Today, all electrodes for mass market lithium-ion batteries are made by slurry casting. The process involves mixing electrochemically active materials, additives and binders, and produces electrodes with randomly distributed pores and materials, in what is a quick and productive process. However, recent research at the laboratory scale has demonstrated that new manufacturing methods can produce “smart” electrodes with 30% more capacity and 50% lower degradation rates, which could enable EVs with longer range and batteries that are more durable. Even bigger benefits could be achieved once more is understood about the science of smart electrodes and how to scale up production for industry. The Nextrode project has been formed to do just that – to research new methods for manufacturing smarter electrodes and to put them onto the path to commercialisation.
The Nextrode consortium will address a range of crucial scientific and industrial challenges. It will investigate what happens to constituent materials as electrodes are formed, and how this can be controlled; it will be a test bed for radical new manufacturing methods; and it will pioneer new ways, based on data science, to translate small-volume, lab-scale manufacturing into high-volume environments.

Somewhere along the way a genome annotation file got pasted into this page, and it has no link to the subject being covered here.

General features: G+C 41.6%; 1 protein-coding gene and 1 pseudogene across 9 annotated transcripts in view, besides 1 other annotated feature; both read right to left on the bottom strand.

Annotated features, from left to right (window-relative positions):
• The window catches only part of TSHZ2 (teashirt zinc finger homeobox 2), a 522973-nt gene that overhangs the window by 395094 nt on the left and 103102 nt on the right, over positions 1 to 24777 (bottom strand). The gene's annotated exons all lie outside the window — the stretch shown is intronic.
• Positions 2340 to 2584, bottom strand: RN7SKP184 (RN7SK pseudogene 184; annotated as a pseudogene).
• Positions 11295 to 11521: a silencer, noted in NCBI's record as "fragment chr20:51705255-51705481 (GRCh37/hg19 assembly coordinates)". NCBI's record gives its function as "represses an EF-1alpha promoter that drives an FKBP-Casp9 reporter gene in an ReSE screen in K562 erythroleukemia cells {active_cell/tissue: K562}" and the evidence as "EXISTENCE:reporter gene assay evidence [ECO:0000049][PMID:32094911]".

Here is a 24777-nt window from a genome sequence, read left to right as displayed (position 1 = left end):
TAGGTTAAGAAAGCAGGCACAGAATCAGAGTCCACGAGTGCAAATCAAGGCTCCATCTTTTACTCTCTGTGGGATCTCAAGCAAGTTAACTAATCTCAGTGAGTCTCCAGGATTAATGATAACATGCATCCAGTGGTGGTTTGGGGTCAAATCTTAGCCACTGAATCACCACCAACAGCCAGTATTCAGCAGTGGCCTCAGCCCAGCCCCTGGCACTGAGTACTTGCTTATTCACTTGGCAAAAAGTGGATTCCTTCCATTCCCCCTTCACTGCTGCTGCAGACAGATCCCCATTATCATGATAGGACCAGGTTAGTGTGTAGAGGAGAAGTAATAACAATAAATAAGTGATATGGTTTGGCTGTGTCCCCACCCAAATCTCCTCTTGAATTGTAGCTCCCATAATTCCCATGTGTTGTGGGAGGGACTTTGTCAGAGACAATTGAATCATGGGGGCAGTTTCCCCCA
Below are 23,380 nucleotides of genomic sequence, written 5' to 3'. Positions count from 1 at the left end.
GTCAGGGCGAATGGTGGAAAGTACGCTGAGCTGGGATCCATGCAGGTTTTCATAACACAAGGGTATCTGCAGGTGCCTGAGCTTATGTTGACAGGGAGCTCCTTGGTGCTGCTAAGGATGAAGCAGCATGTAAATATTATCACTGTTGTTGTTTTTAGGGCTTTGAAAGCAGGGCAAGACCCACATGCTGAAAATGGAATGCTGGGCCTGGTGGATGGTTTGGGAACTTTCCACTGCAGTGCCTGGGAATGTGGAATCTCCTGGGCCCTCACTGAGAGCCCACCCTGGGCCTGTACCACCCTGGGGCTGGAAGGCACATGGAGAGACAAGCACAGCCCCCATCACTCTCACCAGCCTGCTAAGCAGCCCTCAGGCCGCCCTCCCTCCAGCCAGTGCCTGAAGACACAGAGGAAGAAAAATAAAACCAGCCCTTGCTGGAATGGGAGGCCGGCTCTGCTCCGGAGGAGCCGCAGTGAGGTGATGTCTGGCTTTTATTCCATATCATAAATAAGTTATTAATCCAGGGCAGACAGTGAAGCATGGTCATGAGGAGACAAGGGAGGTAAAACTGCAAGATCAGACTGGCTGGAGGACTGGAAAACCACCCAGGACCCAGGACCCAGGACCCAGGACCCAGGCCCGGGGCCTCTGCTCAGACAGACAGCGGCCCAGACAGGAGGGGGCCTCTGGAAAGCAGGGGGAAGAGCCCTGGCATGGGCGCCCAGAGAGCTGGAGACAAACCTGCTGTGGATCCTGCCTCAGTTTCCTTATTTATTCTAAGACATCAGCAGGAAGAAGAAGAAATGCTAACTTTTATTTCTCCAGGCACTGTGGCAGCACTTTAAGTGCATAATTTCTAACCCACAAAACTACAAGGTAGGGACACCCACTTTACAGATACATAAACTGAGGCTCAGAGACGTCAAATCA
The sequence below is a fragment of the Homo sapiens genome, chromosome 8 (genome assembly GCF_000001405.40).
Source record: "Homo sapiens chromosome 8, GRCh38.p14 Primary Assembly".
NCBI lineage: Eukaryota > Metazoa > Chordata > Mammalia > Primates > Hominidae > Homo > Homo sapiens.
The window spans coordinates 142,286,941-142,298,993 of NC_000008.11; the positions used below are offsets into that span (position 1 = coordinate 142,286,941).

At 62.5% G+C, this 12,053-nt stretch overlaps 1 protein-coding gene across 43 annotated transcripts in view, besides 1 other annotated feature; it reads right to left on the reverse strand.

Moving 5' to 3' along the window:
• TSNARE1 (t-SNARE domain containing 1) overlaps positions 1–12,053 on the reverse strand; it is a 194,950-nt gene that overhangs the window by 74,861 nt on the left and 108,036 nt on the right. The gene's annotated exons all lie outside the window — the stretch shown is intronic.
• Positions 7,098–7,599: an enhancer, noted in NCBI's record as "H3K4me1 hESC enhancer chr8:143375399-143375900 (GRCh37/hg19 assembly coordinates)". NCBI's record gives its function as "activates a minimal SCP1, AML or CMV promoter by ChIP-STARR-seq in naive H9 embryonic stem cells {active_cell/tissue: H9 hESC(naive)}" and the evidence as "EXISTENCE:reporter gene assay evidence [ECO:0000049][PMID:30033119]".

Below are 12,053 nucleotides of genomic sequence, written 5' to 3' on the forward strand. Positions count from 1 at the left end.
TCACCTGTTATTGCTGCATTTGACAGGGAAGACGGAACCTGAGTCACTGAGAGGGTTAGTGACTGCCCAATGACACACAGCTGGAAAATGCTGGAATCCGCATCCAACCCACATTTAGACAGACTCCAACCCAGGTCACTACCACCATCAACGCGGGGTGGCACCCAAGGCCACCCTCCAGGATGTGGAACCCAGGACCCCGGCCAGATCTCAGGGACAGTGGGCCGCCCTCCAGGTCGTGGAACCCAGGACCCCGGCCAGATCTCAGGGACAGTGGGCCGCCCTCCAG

The project insights will be transferred directly to existing manufacturers across many sectors, from car and off-road vehicles to aerospace and marine, who continue to push for breakthroughs in performance and cost to enable greater electrification.
Milestones (to September 2023):
Two of the three UK-based organisations involved in R&D/niche volume electrode manufacturing, together with UKBIC (that will deliver Europe’s first large scale prove-out facility), and the UK’s largest cell assembler, are contributing partners to Nextrode. These organisations, along with other partners that are major players in the materials supply chain and the automotive industry, will focus the project developments for the most significant industrial impact (at a low volume/niche through to gigafactory scale), including at UKBIC. They will take an active role in discovery exploitation and dissemination. Where distinct and protectable research breakthroughs occur, the project will secure intellectual property and look for opportunities to form spin-out companies.
List of partners:
Professor Patrick Grant, University of Oxford